2.0 beta was delayed
- October 2000:
Apache 2.0 was still in alpha release when an eagle-eyed subscriber
in Apache Week issue 219 noticed
that the high-profile Napster web site was running Apache 2.0a6.
- August 2000:
C|Net reported on Apache 2.0 in "Apache Web software on verge of major revision". The article interviews a few of the Apache
developers and highlights some of the advantages that version 2.0 will bring. They quote that "The final version should be out by the end of the year" (2000)
- July 2000:
In the same week two projects not related to the Apache group announced
that they would be integrated into Apache 2.0, even though this was not
planned and didn't happen. Apache Week issue 206
looks at the claims from the TUX web server and BXXP protocol projects.
In this section we highlight some of the articles on the web that are of
interest to Apache 2 users.
- In Ryan Bloom's swan song for the Apache 2.0 Basics series, he talks about
of the least publicised new features in Apache 2.0 which is allowing
one module to call into another module to execute an operation. In Apache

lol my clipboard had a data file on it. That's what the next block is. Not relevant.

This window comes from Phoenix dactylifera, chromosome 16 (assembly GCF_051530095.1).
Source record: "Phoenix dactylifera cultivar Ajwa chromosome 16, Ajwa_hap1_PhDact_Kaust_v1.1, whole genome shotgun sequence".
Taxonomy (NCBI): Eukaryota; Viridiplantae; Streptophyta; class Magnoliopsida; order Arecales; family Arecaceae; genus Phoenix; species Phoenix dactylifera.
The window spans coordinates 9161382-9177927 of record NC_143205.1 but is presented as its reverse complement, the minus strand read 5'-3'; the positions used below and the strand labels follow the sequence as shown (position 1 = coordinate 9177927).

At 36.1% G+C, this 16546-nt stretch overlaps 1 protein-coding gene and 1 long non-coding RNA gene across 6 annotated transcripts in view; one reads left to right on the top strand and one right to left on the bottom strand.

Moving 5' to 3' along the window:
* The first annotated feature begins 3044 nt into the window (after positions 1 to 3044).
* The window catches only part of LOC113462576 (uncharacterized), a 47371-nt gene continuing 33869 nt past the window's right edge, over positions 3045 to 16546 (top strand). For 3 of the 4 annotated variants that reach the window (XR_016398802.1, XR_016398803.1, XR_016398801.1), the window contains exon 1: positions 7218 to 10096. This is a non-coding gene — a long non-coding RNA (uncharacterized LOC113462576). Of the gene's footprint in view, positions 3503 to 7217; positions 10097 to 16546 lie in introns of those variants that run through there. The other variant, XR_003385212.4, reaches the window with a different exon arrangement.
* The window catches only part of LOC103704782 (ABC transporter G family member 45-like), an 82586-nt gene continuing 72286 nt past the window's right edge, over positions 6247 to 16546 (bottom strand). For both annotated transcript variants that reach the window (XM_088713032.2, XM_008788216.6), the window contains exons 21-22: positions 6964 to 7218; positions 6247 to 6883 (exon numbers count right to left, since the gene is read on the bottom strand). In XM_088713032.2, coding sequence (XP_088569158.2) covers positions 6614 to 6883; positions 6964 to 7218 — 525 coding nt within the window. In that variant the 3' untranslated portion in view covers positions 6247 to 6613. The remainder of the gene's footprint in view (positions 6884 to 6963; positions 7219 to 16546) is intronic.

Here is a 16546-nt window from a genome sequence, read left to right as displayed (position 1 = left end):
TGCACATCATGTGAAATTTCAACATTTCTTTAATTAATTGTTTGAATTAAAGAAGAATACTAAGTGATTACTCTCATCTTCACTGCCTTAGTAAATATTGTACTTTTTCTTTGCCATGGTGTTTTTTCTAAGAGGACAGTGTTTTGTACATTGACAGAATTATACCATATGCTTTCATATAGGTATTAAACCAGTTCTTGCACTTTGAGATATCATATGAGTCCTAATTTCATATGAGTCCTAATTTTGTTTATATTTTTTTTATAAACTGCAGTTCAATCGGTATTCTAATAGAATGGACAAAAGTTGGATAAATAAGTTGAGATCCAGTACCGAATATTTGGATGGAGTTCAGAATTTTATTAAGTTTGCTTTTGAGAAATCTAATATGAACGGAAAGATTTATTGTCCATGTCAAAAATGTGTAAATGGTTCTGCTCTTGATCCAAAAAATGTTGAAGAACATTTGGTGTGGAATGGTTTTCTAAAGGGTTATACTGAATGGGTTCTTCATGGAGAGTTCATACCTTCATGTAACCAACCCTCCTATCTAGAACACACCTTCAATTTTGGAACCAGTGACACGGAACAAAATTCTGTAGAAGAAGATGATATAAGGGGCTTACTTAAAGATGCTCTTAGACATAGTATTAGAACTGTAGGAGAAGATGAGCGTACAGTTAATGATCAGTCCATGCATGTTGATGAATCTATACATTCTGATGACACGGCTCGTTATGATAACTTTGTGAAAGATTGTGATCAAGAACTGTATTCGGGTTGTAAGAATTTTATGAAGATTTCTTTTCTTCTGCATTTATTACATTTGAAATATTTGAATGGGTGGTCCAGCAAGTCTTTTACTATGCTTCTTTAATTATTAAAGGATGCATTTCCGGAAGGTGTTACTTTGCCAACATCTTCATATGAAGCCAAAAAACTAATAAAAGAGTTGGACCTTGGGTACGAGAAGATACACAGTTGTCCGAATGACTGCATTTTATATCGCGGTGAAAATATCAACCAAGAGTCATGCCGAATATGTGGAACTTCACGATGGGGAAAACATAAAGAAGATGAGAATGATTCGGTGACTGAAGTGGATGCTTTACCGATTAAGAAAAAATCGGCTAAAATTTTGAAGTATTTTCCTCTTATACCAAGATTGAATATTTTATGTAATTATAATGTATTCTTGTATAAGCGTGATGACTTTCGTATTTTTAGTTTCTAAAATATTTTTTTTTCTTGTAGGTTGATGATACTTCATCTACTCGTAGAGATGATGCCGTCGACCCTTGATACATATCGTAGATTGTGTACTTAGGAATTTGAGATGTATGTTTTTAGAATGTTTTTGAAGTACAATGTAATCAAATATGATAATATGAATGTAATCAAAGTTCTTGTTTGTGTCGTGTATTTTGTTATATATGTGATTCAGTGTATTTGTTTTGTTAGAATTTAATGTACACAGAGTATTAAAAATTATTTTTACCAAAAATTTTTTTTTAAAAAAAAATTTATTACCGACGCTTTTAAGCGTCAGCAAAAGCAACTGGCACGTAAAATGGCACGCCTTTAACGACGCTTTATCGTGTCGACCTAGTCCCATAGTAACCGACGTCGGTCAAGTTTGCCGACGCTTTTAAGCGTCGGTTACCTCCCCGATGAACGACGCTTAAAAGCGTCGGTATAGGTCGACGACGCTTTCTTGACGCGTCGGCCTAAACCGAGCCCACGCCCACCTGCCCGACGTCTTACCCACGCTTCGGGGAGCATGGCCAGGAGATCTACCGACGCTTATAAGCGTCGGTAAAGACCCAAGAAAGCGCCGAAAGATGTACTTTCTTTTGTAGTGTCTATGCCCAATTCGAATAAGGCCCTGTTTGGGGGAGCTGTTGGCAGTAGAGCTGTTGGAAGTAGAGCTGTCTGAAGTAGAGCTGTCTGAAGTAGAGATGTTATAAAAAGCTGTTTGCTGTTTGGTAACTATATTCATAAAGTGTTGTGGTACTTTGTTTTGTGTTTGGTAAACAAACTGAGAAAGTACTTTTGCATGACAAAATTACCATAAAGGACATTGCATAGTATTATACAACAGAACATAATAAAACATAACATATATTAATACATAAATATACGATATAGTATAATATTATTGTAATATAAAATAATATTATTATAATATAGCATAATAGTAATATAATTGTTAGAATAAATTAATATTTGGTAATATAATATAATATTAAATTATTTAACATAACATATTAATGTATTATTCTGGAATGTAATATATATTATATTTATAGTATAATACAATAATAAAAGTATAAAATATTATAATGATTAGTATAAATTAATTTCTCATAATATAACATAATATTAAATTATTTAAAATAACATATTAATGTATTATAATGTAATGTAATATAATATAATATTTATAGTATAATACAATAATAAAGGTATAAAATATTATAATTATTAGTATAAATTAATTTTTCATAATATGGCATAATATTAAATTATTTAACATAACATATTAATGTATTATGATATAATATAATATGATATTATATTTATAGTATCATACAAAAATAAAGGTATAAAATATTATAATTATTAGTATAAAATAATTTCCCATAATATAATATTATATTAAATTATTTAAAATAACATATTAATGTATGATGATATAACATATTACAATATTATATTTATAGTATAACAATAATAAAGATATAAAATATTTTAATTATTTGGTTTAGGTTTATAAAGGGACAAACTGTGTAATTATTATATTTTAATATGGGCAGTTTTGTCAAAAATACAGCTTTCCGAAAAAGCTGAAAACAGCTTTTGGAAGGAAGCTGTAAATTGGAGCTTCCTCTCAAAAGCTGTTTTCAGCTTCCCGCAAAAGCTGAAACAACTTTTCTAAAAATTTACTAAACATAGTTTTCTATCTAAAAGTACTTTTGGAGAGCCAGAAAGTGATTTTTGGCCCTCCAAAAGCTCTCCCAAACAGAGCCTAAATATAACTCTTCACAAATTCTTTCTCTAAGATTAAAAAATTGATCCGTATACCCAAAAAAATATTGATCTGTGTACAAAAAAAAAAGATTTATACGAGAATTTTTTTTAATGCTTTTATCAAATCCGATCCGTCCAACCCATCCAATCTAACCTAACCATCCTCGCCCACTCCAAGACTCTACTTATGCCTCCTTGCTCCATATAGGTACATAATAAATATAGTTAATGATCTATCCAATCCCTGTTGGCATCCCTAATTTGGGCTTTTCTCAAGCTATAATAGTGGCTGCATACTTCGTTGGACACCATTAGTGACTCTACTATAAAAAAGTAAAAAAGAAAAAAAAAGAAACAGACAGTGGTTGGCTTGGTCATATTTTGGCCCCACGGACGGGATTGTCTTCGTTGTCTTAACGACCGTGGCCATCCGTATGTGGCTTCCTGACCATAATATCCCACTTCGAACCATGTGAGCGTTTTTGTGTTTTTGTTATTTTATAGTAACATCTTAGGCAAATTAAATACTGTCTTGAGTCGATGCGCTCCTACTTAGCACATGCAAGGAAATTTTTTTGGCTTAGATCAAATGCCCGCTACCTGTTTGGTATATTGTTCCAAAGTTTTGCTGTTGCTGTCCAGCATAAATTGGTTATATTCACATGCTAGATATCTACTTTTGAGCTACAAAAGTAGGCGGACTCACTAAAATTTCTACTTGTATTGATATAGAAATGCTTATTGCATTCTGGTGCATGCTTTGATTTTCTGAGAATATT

1.3, for two modules to execute the same operation, the feature has to
be implemented in both of the modules, making synchronisation of changes a
tedious task. He uses the mod_include and
mod_cgi modules to illustrate his points.
- O'Reilly ONLamp.com brings you the latest information about filters
for Apache 2.0 in Ryan Bloom's column. This article is just an
introduction to the subject, covering some of the basic concepts of
filtered I/O which is the ability for one module to modify the output of
an earlier module, listing three standard filters included in the basic
Apache distribution, and explaining what filter types are. According to
Ryan, developers have improved the interface over the past few releases so
that the complex task of writing filters becomes easier.
- In "Apache
2.0: The Internals of the New, Improved A PatCHy", Ibrahim